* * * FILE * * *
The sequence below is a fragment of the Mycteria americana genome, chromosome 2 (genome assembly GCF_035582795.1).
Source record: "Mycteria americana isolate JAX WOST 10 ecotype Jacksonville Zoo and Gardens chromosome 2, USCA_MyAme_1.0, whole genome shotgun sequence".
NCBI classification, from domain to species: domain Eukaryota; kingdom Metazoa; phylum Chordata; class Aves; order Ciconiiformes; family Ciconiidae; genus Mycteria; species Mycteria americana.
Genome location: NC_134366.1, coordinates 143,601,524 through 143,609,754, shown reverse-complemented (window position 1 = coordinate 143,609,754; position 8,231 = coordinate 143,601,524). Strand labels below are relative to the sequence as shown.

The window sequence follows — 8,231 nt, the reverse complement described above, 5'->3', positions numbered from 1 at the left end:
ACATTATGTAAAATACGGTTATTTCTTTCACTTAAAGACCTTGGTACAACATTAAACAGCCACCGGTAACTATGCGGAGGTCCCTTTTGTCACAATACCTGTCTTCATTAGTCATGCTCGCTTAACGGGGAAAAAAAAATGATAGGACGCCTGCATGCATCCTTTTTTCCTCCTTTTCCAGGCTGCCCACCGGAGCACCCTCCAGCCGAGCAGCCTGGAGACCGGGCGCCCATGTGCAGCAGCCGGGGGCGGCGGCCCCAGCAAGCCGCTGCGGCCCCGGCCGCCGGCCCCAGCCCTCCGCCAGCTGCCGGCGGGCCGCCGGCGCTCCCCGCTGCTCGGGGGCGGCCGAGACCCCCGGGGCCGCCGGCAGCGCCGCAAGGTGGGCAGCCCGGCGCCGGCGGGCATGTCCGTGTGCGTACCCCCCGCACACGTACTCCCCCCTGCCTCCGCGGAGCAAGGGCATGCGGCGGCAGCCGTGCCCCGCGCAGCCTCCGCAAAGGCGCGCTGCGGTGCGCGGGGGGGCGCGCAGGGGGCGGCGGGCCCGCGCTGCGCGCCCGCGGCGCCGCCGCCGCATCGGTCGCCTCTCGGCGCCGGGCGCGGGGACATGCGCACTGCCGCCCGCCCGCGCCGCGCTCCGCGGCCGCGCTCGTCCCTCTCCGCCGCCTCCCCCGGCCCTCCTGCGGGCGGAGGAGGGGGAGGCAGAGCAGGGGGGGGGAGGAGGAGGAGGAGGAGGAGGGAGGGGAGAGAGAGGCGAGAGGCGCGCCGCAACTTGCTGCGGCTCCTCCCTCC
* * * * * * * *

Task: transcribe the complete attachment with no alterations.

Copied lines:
The sequence below is a fragment of the Mycteria americana genome, chromosome 2 (genome assembly GCF_035582795.1).
Source record: "Mycteria americana isolate JAX WOST 10 ecotype Jacksonville Zoo and Gardens chromosome 2, USCA_MyAme_1.0, whole genome shotgun sequence".
NCBI classification, from domain to species: domain Eukaryota; kingdom Metazoa; phylum Chordata; class Aves; order Ciconiiformes; family Ciconiidae; genus Mycteria; species Mycteria americana.
Genome location: NC_134366.1, coordinates 143,601,524 through 143,609,754, shown reverse-complemented (window position 1 = coordinate 143,609,754; position 8,231 = coordinate 143,601,524). Strand labels below are relative to the sequence as shown.

The window sequence follows — 8,231 nt, the reverse complement described above, 5'->3', positions numbered from 1 at the left end:
ACATTATGTAAAATACGGTTATTTCTTTCACTTAAAGACCTTGGTACAACATTAAACAGCCACCGGTAACTATGCGGAGGTCCCTTTTGTCACAATACCTGTCTTCATTAGTCATGCTCGCTTAACGGGGAAAAAAAAATGATAGGACGCCTGCATGCATCCTTTTTTCCTCCTTTTCCAGGCTGCCCACCGGAGCACCCTCCAGCCGAGCAGCCTGGAGACCGGGCGCCCATGTGCAGCAGCCGGGGGCGGCGGCCCCAGCAAGCCGCTGCGGCCCCGGCCGCCGGCCCCAGCCCTCCGCCAGCTGCCGGCGGGCCGCCGGCGCTCCCCGCTGCTCGGGGGCGGCCGAGACCCCCGGGGCCGCCGGCAGCGCCGCAAGGTGGGCAGCCCGGCGCCGGCGGGCATGTCCGTGTGCGTACCCCCCGCACACGTACTCCCCCCTGCCTCCGCGGAGCAAGGGCATGCGGCGGCAGCCGTGCCCCGCGCAGCCTCCGCAAAGGCGCGCTGCGGTGCGCGGGGGGGCGCGCAGGGGGCGGCGGGCCCGCGCTGCGCGCCCGCGGCGCCGCCGCCGCATCGGTCGCCTCTCGGCGCCGGGCGCGGGGACATGCGCACTGCCGCCCGCCCGCGCCGCGCTCCGCGGCCGCGCTCGTCCCTCTCCGCCGCCTCCCCCGGCCCTCCTGCGGGCGGAGGAGGGGGAGGCAGAGCAGGGGGGGGGAGGAGGAGGAGGAGGAGGAGGGAGGGGAGAGAGAGGCGAGAGGCGCGCCGCAACTTGCTGCGGCTCCTCCCTCC